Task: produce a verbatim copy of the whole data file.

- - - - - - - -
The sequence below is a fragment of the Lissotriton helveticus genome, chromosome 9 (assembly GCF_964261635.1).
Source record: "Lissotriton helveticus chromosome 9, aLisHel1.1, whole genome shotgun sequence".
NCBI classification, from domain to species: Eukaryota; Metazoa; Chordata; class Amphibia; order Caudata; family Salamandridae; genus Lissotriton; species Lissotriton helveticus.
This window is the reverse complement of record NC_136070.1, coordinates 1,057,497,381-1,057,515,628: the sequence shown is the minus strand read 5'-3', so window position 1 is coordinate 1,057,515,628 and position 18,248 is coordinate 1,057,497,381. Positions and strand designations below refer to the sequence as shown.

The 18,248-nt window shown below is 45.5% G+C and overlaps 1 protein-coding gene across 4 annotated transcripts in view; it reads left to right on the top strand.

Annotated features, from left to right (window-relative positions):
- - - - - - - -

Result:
The sequence below is a fragment of the Lissotriton helveticus genome, chromosome 9 (assembly GCF_964261635.1).
Source record: "Lissotriton helveticus chromosome 9, aLisHel1.1, whole genome shotgun sequence".
NCBI classification, from domain to species: Eukaryota; Metazoa; Chordata; class Amphibia; order Caudata; family Salamandridae; genus Lissotriton; species Lissotriton helveticus.
This window is the reverse complement of record NC_136070.1, coordinates 1,057,497,381-1,057,515,628: the sequence shown is the minus strand read 5'-3', so window position 1 is coordinate 1,057,515,628 and position 18,248 is coordinate 1,057,497,381. Positions and strand designations below refer to the sequence as shown.

The 18,248-nt window shown below is 45.5% G+C and overlaps 1 protein-coding gene across 4 annotated transcripts in view; it reads left to right on the top strand.

Annotated features, from left to right (window-relative positions):